FAQ's About the Committee

What happens to the profit made by the Halifax Charity Gala Committee?

Firstly please consider that the Halifax Charity Gala is an expensive event to stage. However it still allows local good causes to raise some £25,000 between them!

The Committee collect money to pay for the event in a number of ways. The committee however are not there to raise funds directly. The committee stage the event to allow good causes to rase funds for themselves.

Through ticket sales (50% of advanced tickets and 100% on the gate tickets), sponsorship and advertising the committee raises a significant sum which is used to fund the necessary road closures, toilet hire and other such requirements that the event needs to operate. We also have income from private companies on the gala ground and in the procession, which is used to distribute between our member causes. The Committee retains a reserve fund so that if for any reason we have a bad year we are still able to put on the Gala in years to come.That aside, once the bills have been paid, any profit is distributed between the Member Organisations. Keep an eye out in the News section to see just how much was distributed this year!

Not a single penny is paid to the Committee - all work is voluntary and all surplus is donated to our member causes.

Why Don't All the Charities get an Equal Share of the distribution?

Although the Committee stage the event, the Charities make it happen and make it the success that it is each and every year. The Committee are there to serve the Member Organisations.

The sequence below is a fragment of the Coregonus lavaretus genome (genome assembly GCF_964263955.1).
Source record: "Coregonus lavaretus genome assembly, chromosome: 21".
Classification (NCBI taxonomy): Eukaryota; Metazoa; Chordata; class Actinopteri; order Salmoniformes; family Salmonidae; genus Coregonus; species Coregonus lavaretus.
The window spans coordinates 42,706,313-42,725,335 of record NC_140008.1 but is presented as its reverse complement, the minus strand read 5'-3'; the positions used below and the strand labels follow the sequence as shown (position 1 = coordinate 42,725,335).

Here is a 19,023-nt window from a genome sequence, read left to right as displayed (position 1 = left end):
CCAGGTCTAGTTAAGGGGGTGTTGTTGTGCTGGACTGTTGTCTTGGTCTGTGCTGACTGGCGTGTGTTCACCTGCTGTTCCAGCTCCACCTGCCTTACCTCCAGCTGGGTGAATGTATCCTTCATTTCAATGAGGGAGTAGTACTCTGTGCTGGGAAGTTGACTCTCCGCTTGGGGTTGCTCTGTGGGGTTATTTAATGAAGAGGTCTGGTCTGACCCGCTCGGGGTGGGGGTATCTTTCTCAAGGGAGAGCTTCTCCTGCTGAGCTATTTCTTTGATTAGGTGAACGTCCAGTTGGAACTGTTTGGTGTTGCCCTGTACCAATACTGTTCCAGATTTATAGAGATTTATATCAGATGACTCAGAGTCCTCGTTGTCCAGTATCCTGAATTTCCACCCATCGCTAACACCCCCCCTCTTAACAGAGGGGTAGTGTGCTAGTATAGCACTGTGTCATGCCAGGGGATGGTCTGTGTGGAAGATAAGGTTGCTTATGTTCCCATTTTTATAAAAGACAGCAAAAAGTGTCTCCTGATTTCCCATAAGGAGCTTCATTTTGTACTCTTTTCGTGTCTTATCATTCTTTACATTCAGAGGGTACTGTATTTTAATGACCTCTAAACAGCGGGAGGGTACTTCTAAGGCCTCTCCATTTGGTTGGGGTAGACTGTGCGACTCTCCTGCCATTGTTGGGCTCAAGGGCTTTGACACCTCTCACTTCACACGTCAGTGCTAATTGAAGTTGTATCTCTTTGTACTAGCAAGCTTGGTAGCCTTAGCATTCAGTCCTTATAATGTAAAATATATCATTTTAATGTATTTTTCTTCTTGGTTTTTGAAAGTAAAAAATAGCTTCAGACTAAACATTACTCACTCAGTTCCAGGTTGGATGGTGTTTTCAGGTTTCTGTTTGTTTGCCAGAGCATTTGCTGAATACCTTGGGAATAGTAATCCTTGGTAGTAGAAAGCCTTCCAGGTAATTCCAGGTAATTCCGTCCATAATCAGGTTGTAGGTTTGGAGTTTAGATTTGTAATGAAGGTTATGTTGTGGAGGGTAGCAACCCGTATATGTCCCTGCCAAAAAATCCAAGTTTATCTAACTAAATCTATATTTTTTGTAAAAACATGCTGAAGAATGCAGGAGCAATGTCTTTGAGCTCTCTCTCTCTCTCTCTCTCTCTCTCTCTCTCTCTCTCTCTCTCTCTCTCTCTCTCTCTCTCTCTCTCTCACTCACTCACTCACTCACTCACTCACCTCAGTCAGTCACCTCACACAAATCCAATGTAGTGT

The Committee have previously agreed to offer incentives to Member Organisations via the distribution of general funds made on the day. The distribution is increased for organisations that:

  • Take part in the procession
  • Sell tickets for the event
  • Attend the two Charities meeting we hold each year
  • Provide Litter Pickers on the Sunday

Once the above have been calculated, the remainder is distributed equally meaning that on the whole every active organisation gets a good portion of the distribution from the general fund.

Introduced in 2007 following Heath and Safety concerns, some charities had monies deducted from their distribition for breaking the rules regarding vehicle movements during the event. The number of vehicle movements has since reduced, but the option of fines still remains open to the committee.

What Happens to Money I give to a float?

This question is answered in 2 parts; firstly we need to know what type of float it is?

If it is a Float from a registered good cause...

Then as long as they have there own collection licence from Calderdale MBC (which almost all Member Organisations do!) they keep all the money given to them, just like they keep all the money taken on the stall and 50% of all money taken through advanced ticket sales (this is before distribution!).

If it is a company that is in the procession...

Then they are collecting for the Halifax Charity Gala Committee, and are supporting the event by either making a donation or providing a service in exchange for taking part in the procession. Some people see the money that goes to the Committee as lost but this is not the case, as it is distributed back to Member Organisations. See the FAQ - "What happens to the profit made by the Halifax Charity Gala Committee?"

Is the Halifax Charity Gala a registered Charity?

Although our sole objective is to benefit certain charities and good causes within Calderdale, we are not a charity ourselves. We are an Event Organiser and our remit is to stage an annual gala providing a forum for local charities to raise funds and their own profile. In doing this we also hope to provide a great day out for the people of Calderdale.

It is worth repeating that the HCG committee members are all unpaid volunteers. Furthermore, it is not the remit of the HCG to make a profit itself but aims to do so both as a bonus for the members and as a safeguard against loss. Every penny raised is either used to fund the next gala or split between each of the member charities.

 

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